There is vulnerability in my mouth and in my pen.
There is a better world. I will no longer wait for someone to hand it to me, I will create it and reimagine my world as I see fit.
And from this, I gained more of myself than I ever could have imagined. I know how far my voice carries when I whisper or scream and how that is the same thing. I am not the same woman from a year ago or two years ago. I’ve grown in ways that I cannot see yet and ways that I absolutely love. I am planted, growing, peeling back layers, growing vines, adding an assortment of seeds to my soil that I may not yet discover or comprehend how to visualize or water.
I am emerging and overcoming and asking for help when I need it. I am giving and for the first time in my life I am receiving. I now know how to say thank you when someone gives to me. Giving is not always tangible but it is words of affirmation and things that I cannot explain.
“Thank you for seeing me. Thank you for pouring into my life.”
And it is quite a profound experience when you look in the mirror and no longer see a young woman, but a martyr. In that is graduation.
“But you know what, Tianna?” my uncle tells me in the driveway. “I don’t spend time with people who have only experienced smooth roads. I like people that come from roads with gravel, with curves, from roads that are rugged.”
“That’s how you learn.”
Oh, to be a monarch in this metamorphosis of the motherfucking raw experience called life.
2 thoughts on “Graduation (The Cocoon that is Grief, Anger, Reframing, and Becoming)”
Tianna, your latest essay brings tears to my eyes not only for you, but for myself as well. I am a white male who spent his childhood in the Foreign Service and then had his own career at the US Information Agency and at the State Department from 1968 to 2009. Growing up in Latin America, Europe, the South Pacific, the Middle East, and Africa, I felt that all of us are worthy individuals and that each person has the potential to enrich the life of another. I brought that feeling with me into the Foreign Service, and it pains me to look back and realize that my coworkers did not necessarily share my perspective and that those who were “male, pale, and Yale” could make life miserable for those who were not. That I did not sufficiently recognize that was going on around me pains me to this day.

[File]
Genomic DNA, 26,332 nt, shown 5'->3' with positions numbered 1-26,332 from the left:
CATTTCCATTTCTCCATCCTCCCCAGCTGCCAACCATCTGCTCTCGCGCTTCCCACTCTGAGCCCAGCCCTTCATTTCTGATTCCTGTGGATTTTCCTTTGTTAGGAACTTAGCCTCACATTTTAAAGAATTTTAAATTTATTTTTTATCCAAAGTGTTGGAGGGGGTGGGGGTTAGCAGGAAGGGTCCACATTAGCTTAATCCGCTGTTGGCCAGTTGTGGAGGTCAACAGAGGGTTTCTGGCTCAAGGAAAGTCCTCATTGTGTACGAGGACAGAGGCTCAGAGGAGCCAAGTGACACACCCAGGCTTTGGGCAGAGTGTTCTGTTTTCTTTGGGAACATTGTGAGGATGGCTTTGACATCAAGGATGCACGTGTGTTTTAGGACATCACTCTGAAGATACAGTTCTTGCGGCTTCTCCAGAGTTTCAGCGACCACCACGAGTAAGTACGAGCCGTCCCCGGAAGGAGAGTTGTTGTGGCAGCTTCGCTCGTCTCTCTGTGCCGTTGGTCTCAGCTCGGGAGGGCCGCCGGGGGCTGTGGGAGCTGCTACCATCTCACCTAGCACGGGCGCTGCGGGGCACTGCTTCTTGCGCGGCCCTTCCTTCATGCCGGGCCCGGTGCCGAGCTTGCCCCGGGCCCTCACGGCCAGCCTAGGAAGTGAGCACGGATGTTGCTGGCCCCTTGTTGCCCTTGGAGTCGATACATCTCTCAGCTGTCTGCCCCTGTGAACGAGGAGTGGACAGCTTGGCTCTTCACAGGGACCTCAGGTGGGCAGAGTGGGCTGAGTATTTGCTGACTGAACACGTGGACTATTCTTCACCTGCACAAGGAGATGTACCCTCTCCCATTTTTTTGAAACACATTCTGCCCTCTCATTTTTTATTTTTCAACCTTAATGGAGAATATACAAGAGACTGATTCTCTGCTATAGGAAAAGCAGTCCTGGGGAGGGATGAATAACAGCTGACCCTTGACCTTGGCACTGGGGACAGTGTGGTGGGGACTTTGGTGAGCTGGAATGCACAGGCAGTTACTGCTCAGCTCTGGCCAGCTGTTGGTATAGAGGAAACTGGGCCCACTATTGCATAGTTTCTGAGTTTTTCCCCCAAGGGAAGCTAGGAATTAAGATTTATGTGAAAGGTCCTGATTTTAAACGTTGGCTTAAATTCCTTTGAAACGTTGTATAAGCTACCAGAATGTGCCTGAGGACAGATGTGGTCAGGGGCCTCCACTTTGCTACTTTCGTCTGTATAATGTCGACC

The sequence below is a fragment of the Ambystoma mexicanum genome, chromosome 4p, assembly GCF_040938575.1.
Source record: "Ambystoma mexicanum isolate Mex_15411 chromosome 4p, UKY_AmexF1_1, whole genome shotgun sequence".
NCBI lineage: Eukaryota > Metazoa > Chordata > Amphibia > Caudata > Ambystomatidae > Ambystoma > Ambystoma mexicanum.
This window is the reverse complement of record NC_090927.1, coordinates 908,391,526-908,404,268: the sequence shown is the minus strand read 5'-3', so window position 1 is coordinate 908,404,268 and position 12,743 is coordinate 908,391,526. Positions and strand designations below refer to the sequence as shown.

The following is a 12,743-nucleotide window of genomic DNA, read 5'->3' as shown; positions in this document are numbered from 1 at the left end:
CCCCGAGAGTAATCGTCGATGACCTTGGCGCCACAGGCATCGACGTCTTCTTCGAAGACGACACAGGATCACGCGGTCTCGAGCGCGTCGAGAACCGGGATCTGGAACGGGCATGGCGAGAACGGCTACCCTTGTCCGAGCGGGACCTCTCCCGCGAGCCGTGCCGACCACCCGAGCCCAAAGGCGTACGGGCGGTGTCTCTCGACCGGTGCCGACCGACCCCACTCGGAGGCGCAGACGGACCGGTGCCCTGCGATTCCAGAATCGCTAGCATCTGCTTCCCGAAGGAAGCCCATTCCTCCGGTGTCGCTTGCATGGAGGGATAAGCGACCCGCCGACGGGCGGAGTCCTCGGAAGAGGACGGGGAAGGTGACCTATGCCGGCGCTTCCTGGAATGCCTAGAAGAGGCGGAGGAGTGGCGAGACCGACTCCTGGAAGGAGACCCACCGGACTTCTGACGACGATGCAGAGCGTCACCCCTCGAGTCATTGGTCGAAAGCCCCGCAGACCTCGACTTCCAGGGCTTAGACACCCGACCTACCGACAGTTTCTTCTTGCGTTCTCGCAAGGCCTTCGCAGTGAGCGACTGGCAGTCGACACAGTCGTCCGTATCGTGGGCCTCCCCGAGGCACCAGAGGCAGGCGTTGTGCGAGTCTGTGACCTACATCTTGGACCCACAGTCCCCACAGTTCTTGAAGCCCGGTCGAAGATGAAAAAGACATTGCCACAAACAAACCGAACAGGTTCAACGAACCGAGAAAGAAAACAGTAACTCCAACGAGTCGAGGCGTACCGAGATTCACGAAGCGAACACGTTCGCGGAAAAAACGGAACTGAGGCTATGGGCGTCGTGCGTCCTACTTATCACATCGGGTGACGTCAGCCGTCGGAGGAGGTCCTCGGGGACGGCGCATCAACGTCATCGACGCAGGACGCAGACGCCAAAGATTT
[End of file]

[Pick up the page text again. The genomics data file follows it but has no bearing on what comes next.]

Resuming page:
Tianna, your latest essay brings tears to my eyes not only for you, but for myself as well. I am a white male who spent his childhood in the Foreign Service and then had his own career at the US Information Agency and at the State Department from 1968 to 2009. Growing up in Latin America, Europe, the South Pacific, the Middle East, and Africa, I felt that all of us are worthy individuals and that each person has the potential to enrich the life of another. I brought that feeling with me into the Foreign Service, and it pains me to look back and realize that my coworkers did not necessarily share my perspective and that those who were “male, pale, and Yale” could make life miserable for those who were not. That I did not sufficiently recognize what was going on around me pains me to this day.